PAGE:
15. July 25, Houston Chronicle – (Texas) Armored car guard, robbers in gunfight at SE Houston bank. A pair of masked robbers shot it out with an armored car guard July 25 during an attempted hold-up at a bank in Houston, Texas, authorities said. The robbers pulled up in a truck about 8 a.m. while the Loomis armored car guard was working on an ATM machine outside a Bank of America branch on the South Loop near Woodridge, FBI officials said. The two robbers got out and began shooting at the guard, who returned fire. They fled without getting any money, FBI officials said. There were no reported injuries, but FBI officials said they couldn't confirm if the robbers were struck by gunfire from the guard. The truck used in the attempted robbery was later found near the scene. It had earlier been reported stolen, officials said. Source:

16. July 25, KGW 8 Portland – (Oregon) 'Ditto Bandit' bank robbery suspect captured. An alert bank employee and a security guard worked to capture the suspect in a string of robberies at a Sellwood, Oregon bank July 25. The employee spotted the 30-year-old walking toward the bank July 25 and recognized him as the man wanted in the 3 recent robberies July 1, July 11, and July 19. The employee alerted the security guard and then the guard took the man into custody, police said. The suspect was booked into the Multnomah County jail on a U.S. Marshals hold and bank robbery charges were pending. The Sellwood bank that was robbed is located at 8112 Southeast 13th Avenue. Police dubbed this the “Ditto Bandit” case, because the robber hit the exact same bank every time. Source:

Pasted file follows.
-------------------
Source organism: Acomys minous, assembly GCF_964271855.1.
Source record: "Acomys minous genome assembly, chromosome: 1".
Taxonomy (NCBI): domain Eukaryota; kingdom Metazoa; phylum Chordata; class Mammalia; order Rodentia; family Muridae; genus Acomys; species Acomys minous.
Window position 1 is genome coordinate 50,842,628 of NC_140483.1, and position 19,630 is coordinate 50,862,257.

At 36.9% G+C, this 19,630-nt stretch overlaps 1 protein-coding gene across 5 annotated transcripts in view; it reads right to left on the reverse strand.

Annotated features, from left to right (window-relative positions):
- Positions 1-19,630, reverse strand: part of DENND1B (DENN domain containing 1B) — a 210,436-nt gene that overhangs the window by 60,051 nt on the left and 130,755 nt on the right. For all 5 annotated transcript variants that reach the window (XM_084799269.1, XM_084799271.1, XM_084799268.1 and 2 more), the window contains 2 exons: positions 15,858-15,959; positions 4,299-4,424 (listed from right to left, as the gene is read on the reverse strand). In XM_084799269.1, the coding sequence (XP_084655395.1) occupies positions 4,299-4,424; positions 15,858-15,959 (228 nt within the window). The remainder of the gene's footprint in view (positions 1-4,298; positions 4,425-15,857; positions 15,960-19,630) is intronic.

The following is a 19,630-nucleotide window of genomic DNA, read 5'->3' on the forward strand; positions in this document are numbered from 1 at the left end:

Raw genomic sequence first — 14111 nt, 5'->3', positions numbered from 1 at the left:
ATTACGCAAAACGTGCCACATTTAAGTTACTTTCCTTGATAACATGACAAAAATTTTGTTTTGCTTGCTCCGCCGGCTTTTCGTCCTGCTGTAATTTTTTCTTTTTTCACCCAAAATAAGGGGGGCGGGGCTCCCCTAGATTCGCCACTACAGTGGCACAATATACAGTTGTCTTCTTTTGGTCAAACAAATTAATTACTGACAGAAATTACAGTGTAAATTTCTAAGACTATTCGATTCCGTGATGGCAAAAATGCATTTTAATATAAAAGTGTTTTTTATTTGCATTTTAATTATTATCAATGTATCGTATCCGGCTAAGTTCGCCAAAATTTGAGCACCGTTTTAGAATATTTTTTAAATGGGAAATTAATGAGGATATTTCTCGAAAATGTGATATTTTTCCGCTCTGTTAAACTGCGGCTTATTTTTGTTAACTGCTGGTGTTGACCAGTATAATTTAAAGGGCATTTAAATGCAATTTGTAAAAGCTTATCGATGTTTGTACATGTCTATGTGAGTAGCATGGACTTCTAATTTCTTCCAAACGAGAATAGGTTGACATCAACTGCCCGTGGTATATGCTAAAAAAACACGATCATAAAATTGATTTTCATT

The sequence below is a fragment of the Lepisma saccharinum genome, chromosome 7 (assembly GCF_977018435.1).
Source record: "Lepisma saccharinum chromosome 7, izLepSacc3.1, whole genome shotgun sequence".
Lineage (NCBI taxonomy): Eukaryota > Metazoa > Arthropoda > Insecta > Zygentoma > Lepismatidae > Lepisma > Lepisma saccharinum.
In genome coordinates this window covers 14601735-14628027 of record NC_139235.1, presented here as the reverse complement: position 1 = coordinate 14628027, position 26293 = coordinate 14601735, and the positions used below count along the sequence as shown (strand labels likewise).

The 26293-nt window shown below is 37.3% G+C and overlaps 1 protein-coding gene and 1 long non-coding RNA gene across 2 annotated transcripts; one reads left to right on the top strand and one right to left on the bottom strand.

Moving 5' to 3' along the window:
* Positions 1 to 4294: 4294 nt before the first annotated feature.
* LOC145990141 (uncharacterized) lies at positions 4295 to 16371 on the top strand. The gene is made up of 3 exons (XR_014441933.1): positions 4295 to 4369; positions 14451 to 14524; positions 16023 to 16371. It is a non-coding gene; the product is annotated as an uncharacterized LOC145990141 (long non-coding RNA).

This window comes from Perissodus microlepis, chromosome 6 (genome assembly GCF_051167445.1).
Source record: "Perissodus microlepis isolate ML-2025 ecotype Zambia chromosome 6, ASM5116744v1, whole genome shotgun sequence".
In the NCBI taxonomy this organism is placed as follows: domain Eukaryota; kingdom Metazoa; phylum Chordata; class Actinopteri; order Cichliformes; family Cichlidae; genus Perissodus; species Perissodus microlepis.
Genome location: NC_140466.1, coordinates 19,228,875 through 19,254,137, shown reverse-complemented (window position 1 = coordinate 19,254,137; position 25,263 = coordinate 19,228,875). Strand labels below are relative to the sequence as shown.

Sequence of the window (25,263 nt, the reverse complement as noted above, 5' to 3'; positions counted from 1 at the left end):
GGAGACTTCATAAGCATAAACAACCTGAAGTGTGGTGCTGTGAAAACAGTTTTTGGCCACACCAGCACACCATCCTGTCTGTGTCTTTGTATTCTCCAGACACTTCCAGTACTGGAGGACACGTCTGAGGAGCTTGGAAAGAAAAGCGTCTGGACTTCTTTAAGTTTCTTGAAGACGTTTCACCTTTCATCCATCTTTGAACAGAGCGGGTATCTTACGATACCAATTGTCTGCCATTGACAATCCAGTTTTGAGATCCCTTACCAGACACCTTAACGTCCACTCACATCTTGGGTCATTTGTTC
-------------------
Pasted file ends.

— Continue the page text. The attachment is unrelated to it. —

17. July 25, Minneapolis Star Tribune – (Minnesota) Edina mortgage broker charged in scheme. An Edina, Minnesota mortgage broker was charged July 22 for his role in a $20 million mortgage fraud scheme that involved 57 properties. The 40-year-old man was charged in federal court with one count of conspiracy to commit wire fraud. If convicted, he faces a maximum penalty of 20 years in prison, according to a release issued July 25 by the U.S. attorney's office. He was charged with conspiring with others between 2004 and 2007 to obtain mortgage loan proceeds based on fraudulent documentation. One of his partners in the scheme pleaded guilty to one count of conspiracy to commit wire fraud June 27. According to the charges, unnamed co-conspirators identified and recruited buyers for residential properties. Two of the co-conspirators allegedly told buyers they would receive kickbacks after the property sales closed, and were told they could put those payments toward the mortgages or use them to improve the properties. The accused broker allegedly helped prepare and submit false mortgage loan applications, which misrepresented the buyers' true financial situations. The fraudulent documents were used to get loans approved, and loan proceeds were disbursed by wire transfer into the accounts of various title companies. The broker and his co-conspirators then allegedly caused those title companies to disburse some proceeds from each transaction into bank accounts not associated with the property buyers to conceal the undisclosed kickbacks. According to the charges, the broker received about $200,000 for assisting buyers to secure mortgage loan funding for 26 properties. Source: